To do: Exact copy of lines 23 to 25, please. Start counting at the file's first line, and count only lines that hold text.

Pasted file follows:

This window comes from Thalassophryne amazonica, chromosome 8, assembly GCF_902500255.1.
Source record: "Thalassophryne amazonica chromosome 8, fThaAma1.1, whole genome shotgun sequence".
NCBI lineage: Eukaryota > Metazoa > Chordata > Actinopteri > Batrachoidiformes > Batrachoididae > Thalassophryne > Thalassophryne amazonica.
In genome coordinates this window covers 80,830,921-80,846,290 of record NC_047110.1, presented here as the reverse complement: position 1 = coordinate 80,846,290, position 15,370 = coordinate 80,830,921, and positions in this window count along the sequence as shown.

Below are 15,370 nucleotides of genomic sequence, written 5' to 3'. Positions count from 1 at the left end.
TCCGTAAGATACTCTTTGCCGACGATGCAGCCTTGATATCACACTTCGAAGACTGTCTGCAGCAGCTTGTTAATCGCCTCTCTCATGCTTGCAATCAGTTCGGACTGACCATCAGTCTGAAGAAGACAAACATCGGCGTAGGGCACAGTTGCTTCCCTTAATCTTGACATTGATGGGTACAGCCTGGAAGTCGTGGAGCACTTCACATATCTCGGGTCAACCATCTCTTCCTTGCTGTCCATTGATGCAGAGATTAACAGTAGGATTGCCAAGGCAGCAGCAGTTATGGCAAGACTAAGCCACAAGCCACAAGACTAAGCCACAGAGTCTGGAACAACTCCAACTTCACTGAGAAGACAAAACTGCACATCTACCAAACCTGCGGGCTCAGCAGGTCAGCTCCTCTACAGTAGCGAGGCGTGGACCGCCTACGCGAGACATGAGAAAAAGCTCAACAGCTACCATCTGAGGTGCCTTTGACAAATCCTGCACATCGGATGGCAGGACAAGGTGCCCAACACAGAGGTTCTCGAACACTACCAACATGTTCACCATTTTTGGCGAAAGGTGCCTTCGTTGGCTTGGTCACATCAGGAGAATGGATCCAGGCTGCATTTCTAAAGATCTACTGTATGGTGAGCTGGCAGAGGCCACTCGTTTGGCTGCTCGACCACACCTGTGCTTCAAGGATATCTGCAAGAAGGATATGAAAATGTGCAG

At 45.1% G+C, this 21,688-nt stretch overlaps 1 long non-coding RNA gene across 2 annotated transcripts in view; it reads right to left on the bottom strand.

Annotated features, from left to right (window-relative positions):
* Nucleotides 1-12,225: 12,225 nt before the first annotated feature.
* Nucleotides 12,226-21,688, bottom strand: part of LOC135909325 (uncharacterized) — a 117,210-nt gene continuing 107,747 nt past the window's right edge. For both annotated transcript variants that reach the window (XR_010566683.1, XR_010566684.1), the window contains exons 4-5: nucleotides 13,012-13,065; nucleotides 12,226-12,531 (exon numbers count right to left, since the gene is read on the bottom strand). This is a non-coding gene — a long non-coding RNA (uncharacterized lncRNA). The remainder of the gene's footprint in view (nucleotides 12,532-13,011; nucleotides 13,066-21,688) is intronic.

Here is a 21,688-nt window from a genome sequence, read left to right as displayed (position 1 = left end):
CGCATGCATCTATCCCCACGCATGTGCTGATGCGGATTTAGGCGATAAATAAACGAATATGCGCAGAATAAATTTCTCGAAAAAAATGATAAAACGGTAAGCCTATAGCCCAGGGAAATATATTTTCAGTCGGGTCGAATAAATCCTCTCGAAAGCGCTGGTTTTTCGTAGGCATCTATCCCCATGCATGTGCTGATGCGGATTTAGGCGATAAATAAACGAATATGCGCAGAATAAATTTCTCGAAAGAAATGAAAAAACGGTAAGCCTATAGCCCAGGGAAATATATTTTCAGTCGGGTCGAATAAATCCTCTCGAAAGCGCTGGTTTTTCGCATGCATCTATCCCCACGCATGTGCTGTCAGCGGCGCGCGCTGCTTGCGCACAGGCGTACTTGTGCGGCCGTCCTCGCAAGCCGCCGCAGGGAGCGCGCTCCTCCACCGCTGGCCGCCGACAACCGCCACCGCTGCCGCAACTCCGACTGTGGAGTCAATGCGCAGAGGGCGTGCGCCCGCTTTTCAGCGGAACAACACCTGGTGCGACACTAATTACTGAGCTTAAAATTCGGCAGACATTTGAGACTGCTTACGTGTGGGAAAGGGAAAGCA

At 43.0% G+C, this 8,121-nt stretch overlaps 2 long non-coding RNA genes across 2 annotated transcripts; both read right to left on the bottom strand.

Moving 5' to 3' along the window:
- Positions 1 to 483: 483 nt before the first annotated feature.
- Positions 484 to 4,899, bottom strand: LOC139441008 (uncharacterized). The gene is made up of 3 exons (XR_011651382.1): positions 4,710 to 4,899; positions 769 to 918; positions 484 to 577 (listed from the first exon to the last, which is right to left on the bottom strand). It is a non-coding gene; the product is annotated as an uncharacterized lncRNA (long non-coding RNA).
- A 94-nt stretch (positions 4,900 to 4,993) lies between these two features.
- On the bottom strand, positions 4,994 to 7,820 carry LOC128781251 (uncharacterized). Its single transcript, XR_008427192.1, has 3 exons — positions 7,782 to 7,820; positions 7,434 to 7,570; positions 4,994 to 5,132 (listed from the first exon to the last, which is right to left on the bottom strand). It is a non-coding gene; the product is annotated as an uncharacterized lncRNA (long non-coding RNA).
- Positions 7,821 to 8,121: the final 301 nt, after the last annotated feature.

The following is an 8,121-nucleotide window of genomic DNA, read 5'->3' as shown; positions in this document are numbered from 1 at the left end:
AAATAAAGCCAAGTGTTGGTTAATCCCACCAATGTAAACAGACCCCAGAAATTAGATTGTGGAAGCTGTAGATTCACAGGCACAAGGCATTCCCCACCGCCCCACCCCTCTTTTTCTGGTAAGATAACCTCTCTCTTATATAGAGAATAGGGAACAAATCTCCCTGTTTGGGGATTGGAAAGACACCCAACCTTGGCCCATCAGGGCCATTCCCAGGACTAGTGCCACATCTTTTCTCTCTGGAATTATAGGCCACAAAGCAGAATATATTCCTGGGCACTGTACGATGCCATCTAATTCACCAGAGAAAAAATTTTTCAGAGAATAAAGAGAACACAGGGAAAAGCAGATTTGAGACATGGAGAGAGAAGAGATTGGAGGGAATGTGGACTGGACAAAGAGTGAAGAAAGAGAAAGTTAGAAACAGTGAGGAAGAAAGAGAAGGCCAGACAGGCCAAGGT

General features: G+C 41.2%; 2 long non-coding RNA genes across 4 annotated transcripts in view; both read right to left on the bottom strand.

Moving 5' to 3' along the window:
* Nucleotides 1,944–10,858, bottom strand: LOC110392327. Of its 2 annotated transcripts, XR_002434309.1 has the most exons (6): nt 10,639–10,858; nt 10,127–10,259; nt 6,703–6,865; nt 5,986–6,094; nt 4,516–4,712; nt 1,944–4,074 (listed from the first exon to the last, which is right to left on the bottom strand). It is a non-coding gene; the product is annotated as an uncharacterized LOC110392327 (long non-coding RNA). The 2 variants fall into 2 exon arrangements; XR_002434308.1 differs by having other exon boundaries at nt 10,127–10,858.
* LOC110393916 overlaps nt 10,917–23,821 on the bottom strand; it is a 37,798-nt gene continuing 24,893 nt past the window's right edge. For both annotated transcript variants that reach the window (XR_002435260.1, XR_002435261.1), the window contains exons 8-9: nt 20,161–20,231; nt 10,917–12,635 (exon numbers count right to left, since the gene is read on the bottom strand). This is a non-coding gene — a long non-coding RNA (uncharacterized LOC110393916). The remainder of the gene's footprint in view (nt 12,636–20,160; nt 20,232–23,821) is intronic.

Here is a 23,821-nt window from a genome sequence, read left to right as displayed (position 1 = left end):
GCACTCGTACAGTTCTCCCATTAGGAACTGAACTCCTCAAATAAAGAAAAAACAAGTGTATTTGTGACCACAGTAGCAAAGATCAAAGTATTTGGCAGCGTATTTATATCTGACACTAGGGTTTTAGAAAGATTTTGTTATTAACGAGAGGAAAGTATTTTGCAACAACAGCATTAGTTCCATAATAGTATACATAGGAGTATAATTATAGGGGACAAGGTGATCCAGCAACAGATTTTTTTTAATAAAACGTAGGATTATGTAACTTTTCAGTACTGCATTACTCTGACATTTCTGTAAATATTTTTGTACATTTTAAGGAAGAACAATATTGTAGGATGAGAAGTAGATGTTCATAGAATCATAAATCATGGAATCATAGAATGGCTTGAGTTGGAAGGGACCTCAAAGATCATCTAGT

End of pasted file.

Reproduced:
Moving 5' to 3' along the window:
* Nucleotides 1,944–10,858, bottom strand: LOC110392327. Of its 2 annotated transcripts, XR_002434309.1 has the most exons (6): nt 10,639–10,858; nt 10,127–10,259; nt 6,703–6,865; nt 5,986–6,094; nt 4,516–4,712; nt 1,944–4,074 (listed from the first exon to the last, which is right to left on the bottom strand). It is a non-coding gene; the product is annotated as an uncharacterized LOC110392327 (long non-coding RNA). The 2 variants fall into 2 exon arrangements; XR_002434308.1 differs by having other exon boundaries at nt 10,127–10,858.
* LOC110393916 overlaps nt 10,917–23,821 on the bottom strand; it is a 37,798-nt gene continuing 24,893 nt past the window's right edge. For both annotated transcript variants that reach the window (XR_002435260.1, XR_002435261.1), the window contains exons 8-9: nt 20,161–20,231; nt 10,917–12,635 (exon numbers count right to left, since the gene is read on the bottom strand). This is a non-coding gene — a long non-coding RNA (uncharacterized LOC110393916). The remainder of the gene's footprint in view (nt 12,636–20,160; nt 20,232–23,821) is intronic.